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“A way of thinking that regards individual differences as inessential departures from a general type is therefore not well suited for dealing with the natural world. A general type is fixed, determinate, and uniform. The world Darwin described is characterized by chance, change, and difference: all the attributes general types are designed to leave out. In emphasizing the particularity of individual organisms, Darwin did not conclude that species do not exist, he only concluded that species are what they appear to be: ideas which are provisionally useful for naming groups of interacting individuals. ‘I look at the term species,’ he wrote, ‘as one arbitrarily given for the sake of convenience to a set of individuals closely resembling each other. It does not essentially differ from the term ‘variety’, which is given to less distinct and more fluctuating forms. The term variety again, in comparison with mere individual differences, is also applied arbitrarily and for mere convenience’ sake. Difference goes all the way down.

One our attention is redirected to the individual, we need another way of making generalizations. We are no longer interested in the conformity of an individual to an ideal type. We are now interested in the relation of an individual to the other individuals with which it interacts. To generalize about groups of interacting individuals, we need to drop the language of types and essences, which is prescriptive, telling us what all finches should be, and adopt the language of statistics and probability, which is predictive, telling us what the average finch, under specified conditions, is likely to do. Relations will be more important than categories. Functions, which are variable, will be more important than purposes which are fixed in advance. Transitions will be more important than boundaries. Sequences will be more important than hierarchies.”

— Louis Menand, The Metaphysical Club Ch. 2.6: Brazil, transcribed from audio book

David A. Strauss in The Living Constitution on common law (tradition/precedent) as a concrete challenge to originalist interpreters of the constitution:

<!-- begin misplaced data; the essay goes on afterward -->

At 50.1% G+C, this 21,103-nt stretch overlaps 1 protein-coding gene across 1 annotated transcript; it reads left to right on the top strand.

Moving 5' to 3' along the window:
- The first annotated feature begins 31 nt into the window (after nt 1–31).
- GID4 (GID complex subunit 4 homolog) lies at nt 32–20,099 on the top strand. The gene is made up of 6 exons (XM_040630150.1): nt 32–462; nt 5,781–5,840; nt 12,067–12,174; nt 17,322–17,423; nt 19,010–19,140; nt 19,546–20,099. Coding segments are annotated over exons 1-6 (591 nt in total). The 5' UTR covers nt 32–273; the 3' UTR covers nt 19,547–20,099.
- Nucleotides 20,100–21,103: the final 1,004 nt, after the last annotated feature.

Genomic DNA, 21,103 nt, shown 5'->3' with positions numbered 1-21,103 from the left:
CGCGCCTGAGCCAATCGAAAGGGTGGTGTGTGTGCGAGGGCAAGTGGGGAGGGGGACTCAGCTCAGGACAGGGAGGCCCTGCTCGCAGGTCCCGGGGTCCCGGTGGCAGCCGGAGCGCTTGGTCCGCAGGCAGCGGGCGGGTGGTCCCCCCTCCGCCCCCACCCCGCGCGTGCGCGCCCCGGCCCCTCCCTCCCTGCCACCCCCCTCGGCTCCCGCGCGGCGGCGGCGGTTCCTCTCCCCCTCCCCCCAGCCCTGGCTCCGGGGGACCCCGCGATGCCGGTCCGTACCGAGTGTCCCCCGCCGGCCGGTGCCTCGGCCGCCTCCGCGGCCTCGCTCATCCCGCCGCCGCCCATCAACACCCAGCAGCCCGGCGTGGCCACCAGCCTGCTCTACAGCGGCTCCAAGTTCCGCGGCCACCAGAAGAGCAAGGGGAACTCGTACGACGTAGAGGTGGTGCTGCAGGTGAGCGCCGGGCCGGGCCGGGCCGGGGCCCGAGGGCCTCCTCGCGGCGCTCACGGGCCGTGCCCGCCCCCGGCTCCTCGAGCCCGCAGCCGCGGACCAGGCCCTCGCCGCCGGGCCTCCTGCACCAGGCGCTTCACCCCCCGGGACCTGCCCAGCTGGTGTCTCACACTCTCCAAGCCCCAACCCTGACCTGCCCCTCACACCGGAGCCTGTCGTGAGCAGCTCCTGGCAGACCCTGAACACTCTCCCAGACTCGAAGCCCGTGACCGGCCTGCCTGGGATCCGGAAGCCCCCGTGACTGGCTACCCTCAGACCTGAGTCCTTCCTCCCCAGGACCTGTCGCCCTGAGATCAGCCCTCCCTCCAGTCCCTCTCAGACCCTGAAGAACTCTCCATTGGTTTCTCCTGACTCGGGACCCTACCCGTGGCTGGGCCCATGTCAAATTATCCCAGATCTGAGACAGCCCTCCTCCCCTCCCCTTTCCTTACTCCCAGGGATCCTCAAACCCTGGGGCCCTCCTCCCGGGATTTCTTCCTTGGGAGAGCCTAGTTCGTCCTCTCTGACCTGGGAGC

“The common law is a system built not on an authoritative, foundational, quasi-sacred text like the Constitution. Rather, the common law is built out of precedents and traditions that accumulate over time. Those precedents allow room for adaptation and change, but only within certain limits and only in ways that are rooted in the past. Our constitutional system has become a common law system, one in which precedent and past practices are, in their own way, as important as the written Constitution itself. A common law Constitution is a "living" Constitution, but it is also one that can protect fundamental principles against transient public opinion, and it is not one that judges (or anyone else) can simply manipulate to fit their own ideas.”

“according to the common law view, the authority of the law comes not from the fact that some entity has the right, democratic or otherwise, to rule. It comes instead from the law's evolutionary origins and its general acceptability to successive generations. For the same reason, according to the common law approach, you cannot determine the content of the law by examining a single authoritative text or the intentions of a single entity. The content of the law is determined by the evolutionary process that produced it. Present-day interpreters may contribute to the evolution-but only by continuing the evolution, not by ignoring what exists and starting anew.”

“For the most part, there are no clear, definitive rules in a common law system. The common law is not algorithmic. The better way to think about the common law is that it is governed by a set of attitudes: attitudes of humility and cautious empiricism. These attitudes, taken together, make up a kind of ideology of the common law.”

“The second attitude [at the basis of common law] is an inclination to ask 'what's worked,' instead of 'what makes sense in theory.' It is a distrust of abstractions when those abstractions call for casting aside arrangements that have been satisfactory in practice, even if the arrangements cannot be fully justified in abstract terms. If a practice or an institution has survived and seems to work well, that is a good reason to preserve it; that practice probably embodies a kind of rough common sense, based in experience, that cannot be captured in theoretical abstractions.”